Capital Punishment

One of the most controversial aspects of the American justice system is our use of capital punishment. Critics of the death penalty decry it as barbaric, claim that it lowers the justice system to the level of common criminals and warn against the possibility of an innocent person being wrongfully put to death.

Despite these concerns, the death penalty is still an effective means of deterring crime, and it is a civilized form of punishment.

It is important to note that an individual convicted of a capital offense is not immediately put to death. In fact, while the prosecution may seek the death penalty from the start of the trial, capital punishment is not even considered until after a jury has found, beyond a reasonable doubt, that man or woman on trial is as guilty.

The trial then moves to the sentencing phase, in which either a judge or a new jury decides if the crime committed was malicious enough to warrant the death penalty. Typically, this is reserved only for particularly brutal murders, though a few individuals have been sentenced to death for rape or pedophilia.

Once the death sentence has been handed down, the legal process does not stop. All guilty verdicts that receive the death penalty are automatically appealed. If the appellate court upholds the sentencing, the convict is then able to file appeals on both the state and federal level. And while new evidence, such as DNA, has led to the release of several death-row inmates, many more have remained in prison because the evidence only confirmed their guilt.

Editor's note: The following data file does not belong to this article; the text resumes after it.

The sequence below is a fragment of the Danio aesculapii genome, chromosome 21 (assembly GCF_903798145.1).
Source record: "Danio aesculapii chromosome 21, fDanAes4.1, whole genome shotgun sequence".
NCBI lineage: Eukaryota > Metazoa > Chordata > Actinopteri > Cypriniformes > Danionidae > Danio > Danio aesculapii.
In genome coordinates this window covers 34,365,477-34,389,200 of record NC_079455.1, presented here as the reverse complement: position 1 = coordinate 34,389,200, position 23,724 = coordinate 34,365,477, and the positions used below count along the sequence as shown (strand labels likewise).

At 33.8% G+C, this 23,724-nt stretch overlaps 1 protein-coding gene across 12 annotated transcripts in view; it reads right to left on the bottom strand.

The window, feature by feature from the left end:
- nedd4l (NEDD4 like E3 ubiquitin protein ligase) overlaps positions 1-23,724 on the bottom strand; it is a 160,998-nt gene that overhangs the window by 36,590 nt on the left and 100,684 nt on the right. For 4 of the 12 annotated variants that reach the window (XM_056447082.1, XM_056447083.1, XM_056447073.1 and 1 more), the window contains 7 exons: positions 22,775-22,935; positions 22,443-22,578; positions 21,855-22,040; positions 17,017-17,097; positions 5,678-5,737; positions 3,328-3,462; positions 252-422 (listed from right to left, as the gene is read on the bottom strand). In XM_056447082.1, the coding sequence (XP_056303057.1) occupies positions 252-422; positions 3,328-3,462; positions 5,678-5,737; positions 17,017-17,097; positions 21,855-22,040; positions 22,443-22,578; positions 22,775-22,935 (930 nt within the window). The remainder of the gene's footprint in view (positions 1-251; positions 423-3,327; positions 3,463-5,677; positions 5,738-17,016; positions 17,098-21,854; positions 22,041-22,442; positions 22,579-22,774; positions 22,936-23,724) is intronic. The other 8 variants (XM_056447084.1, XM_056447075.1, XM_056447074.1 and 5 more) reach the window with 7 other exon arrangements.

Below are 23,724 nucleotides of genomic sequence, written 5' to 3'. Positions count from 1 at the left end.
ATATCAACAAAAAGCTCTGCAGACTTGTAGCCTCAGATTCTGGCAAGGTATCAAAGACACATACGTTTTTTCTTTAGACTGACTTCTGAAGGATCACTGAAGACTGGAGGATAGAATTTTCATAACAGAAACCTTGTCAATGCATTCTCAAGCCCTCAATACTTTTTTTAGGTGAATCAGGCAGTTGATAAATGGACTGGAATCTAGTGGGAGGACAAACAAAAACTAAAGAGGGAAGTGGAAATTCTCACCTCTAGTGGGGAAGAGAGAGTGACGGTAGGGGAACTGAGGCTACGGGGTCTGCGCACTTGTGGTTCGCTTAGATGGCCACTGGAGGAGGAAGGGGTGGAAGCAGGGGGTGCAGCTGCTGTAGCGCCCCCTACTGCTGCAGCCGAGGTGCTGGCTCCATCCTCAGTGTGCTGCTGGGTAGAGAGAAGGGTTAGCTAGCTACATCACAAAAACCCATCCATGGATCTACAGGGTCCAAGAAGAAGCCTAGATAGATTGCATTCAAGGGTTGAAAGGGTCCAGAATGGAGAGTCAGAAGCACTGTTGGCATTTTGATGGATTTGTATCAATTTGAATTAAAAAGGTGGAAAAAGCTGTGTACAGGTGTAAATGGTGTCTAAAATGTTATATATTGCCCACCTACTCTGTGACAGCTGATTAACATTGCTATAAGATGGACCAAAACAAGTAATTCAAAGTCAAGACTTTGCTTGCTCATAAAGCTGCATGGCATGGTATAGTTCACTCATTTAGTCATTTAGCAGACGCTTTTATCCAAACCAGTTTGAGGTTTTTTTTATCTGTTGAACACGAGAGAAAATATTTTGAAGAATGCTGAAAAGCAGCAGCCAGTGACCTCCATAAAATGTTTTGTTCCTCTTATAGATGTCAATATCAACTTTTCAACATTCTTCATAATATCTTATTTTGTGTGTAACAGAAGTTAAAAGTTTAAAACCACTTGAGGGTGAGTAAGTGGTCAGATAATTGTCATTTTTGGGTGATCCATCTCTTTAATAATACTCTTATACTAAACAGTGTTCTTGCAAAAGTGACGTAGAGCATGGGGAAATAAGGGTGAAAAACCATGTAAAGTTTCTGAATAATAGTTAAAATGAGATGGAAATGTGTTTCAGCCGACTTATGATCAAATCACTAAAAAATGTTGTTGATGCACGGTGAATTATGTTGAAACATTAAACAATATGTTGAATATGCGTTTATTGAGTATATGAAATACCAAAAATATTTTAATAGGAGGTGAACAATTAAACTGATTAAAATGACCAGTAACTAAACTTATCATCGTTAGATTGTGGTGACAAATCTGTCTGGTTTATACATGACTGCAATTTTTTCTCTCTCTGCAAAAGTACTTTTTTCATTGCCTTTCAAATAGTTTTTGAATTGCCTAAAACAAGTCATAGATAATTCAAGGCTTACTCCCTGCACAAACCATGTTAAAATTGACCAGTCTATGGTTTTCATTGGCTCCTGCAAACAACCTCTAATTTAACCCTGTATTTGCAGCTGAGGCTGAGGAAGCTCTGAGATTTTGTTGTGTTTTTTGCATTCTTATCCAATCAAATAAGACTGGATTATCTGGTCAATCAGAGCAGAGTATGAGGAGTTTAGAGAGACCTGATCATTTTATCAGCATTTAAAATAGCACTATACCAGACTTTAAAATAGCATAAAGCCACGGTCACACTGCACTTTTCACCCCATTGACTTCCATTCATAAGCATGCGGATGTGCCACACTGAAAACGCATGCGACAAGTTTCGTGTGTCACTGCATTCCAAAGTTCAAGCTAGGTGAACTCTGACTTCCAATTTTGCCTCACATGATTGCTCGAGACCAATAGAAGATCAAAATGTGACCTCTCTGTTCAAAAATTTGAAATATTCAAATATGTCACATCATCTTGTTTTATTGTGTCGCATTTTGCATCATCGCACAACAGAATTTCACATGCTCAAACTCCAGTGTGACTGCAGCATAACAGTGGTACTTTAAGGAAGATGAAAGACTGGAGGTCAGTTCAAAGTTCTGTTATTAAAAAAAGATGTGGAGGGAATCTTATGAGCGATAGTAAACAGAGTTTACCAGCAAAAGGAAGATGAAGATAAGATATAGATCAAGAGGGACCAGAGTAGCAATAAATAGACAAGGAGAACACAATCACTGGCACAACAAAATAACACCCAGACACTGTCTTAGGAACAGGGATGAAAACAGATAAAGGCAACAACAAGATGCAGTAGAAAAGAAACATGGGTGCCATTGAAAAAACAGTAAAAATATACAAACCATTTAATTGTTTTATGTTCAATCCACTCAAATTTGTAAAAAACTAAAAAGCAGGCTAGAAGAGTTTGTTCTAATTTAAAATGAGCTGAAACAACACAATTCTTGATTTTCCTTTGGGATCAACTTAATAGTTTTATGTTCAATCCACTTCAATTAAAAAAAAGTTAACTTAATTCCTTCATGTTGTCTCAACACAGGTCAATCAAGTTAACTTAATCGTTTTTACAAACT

It is important to remember that the people being executed are not innocent like their victims who may have been gunned down over five dollars or strangled to death with their own underwear because they resisted: these are individuals who have been convicted beyond a reasonable doubt of committing particularly brutal, heinous crimes, a conviction which has been upheld after numerous appeals and retrials.

Nor is their punishment slow and painful: the vast majority of states mandate lethal injections, where the prisoner is first completely sedated before injected with a mix of lethal chemicals.

Our justice system is not perfect. Having been created and implemented by fallen men, it cannot be. However, this does not mean that innocent people are executed right and left.

Far from it: the United States’ system of capital punishment is designed to ensure that wrongly convicted people are not executed, and that the guilty are put to death in a humane, relatively painless way. That is a far cry from how those criminals’ victims met their fate.

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